|Actual Study Completion Date :||December 20, 2016|
Potential NICOLA Participants
All potential participants identified through the sampling strategy and contacted to take part in the NICOLA study
Other: Invitation letter randomisation
There are 12 versions of the invitation letter. Three aspects of the letter will be adapted: (1) Gender of the signatory i.e. male, female or gender neutral (signed from the NICOLA team) (2) Description of NICOLA as a 'study' or 'project' and (3) Inserting a sentence guaranteeing the participants confidentially or not having this in the letter (but will still appear in the Patient Information Sheet). The twelve versions are as follows:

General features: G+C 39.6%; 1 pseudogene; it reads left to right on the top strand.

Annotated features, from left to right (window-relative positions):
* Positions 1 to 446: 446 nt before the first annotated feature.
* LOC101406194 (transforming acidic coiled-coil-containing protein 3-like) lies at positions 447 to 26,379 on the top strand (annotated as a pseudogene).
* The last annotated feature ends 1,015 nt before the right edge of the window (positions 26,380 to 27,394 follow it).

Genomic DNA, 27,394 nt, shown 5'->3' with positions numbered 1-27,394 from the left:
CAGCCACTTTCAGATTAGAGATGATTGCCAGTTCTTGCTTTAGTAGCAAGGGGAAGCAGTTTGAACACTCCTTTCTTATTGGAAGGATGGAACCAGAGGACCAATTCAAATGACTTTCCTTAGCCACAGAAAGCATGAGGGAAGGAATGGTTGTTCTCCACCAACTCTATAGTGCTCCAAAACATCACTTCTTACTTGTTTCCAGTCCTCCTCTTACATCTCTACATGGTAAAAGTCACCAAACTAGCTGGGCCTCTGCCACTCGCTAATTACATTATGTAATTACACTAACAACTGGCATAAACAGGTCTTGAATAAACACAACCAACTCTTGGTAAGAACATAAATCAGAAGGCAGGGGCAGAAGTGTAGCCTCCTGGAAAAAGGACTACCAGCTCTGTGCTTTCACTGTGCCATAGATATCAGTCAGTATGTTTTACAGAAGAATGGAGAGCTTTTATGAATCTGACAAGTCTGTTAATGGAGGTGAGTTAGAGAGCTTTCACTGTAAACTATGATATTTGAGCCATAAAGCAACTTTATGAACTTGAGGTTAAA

- Influence of invitation letter on participation rates. [ Time Frame: Average two weeks ]Difference in participation rates in those receiving letters (1) through to (12)
- Influence of invitation letter on study retention [ Time Frame: Average twelve months ]Assessing the retention in the first year of the study including: completion of interview; return of self-completion questionnaire and participation in the health assessment.
To learn more about this study, you or your doctor may contact the study research staff using the contact information provided by the sponsor.
Please refer to this study by its ClinicalTrials.gov identifier (NCT number): NCT01938898
|Belfast, Northern Ireland, United Kingdom, BT12 6BJ|
|Principal Investigator:||Mike Clarke, PhD||Queen's University, Belfast|